Even if we decide that divine volition is important and we must submit to divine will or suffer eternal consequences, we require another important cognitive faculty, speech. Everything we learn about supernatural expectations comes from other humans, specifically from sharing our thoughts, opinions, and beliefs with each other. Speech allows us to discuss the issue of divine will versus free will, to discuss exactly what we think divine volition and individual volition are or are not. Because of speech, we can discuss the distinctions between divine volition, individual volition, or another type of volition, and the limits of each type.
Interestingly, even theologians and clergy employ their innate intellectual faculties to learn everything they know believe about divine volition. They discuss the issue of divine volition with each other, discussing it and discussing it until they sincerely believe they know precisely what these divine expectations are or are not. While many probably pray for guidance or meditate for insight, they subsequently discuss it with their colleagues until they genuinely believe they understand the issue insight and out. After they have thoroughly convinced themselves they understand the issue of divine volition versus individual volition, they must convince the laity they honestly understand the issue using language.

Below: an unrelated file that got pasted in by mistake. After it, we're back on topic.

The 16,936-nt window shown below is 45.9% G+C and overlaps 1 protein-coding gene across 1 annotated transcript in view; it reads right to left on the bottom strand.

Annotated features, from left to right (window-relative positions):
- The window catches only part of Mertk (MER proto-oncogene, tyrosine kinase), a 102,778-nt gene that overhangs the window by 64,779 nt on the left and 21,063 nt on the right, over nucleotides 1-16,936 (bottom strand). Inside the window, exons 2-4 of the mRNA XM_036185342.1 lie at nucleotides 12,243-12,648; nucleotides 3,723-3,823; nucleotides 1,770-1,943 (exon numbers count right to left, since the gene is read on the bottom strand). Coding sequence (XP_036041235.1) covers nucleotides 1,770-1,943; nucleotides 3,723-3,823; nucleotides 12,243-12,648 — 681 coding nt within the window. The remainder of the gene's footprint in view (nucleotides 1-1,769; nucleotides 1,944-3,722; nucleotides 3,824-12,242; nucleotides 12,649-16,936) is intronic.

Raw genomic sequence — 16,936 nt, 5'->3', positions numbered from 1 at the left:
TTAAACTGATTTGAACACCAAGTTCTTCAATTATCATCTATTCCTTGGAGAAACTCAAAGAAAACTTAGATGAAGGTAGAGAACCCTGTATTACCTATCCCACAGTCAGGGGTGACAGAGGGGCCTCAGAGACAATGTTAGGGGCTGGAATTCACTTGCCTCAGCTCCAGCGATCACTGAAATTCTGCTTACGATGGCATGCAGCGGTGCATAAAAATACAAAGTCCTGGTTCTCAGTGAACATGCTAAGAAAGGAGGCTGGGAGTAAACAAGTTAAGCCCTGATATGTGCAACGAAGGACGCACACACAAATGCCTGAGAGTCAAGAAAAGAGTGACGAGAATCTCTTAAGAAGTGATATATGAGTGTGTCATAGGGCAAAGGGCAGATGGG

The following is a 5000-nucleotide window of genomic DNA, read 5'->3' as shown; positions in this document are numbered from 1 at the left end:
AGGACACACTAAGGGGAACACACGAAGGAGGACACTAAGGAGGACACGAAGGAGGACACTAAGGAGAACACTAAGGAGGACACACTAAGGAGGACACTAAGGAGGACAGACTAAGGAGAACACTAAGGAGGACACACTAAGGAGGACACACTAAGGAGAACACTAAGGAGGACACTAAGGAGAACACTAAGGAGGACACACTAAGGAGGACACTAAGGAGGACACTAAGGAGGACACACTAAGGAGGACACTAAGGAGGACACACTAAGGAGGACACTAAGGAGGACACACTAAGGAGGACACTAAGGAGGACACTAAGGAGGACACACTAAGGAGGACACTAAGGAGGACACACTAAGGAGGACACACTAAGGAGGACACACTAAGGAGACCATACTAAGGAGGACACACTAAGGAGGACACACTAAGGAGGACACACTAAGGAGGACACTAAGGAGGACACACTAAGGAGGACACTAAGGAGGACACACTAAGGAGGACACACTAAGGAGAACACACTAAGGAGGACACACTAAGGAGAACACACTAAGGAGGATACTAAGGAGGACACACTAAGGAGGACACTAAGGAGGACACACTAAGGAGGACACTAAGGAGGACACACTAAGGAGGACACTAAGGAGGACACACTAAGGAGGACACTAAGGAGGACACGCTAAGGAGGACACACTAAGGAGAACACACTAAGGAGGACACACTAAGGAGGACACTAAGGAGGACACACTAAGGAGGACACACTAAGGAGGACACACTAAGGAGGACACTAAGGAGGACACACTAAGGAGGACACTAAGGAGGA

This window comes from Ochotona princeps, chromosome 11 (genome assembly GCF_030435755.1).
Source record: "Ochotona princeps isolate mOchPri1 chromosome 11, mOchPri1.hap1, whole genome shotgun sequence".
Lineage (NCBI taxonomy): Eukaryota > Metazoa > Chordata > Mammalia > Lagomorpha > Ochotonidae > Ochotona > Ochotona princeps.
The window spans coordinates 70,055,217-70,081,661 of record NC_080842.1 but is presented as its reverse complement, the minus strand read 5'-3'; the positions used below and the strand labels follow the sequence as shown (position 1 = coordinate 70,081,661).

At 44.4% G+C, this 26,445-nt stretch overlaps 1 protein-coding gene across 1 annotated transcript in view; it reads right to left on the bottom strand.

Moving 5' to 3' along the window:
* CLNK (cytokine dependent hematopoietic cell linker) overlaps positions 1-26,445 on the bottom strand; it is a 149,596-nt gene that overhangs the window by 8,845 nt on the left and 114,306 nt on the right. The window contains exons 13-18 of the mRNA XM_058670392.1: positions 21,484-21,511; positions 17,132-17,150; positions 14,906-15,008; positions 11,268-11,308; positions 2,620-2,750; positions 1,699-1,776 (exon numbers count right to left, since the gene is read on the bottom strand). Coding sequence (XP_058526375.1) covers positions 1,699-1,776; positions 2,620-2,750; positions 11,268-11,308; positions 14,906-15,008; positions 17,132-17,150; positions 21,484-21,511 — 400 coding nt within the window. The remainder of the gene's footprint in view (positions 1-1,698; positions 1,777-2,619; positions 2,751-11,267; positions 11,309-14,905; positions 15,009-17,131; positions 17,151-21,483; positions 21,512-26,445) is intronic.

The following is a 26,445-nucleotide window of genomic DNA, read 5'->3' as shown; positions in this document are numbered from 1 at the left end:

Realistically, individual volition precedes sacred expectations because our personal will must decide, first, whether we believe they exist and, second, the extent of those expectations. Any supernatural spiritual authority can issue a million edicts, but if we are not willing to believe that authority is supernatural or spiritual, they are inconsequential. The choice and the decision are ours and only ours, though it is not necessarily an individual option.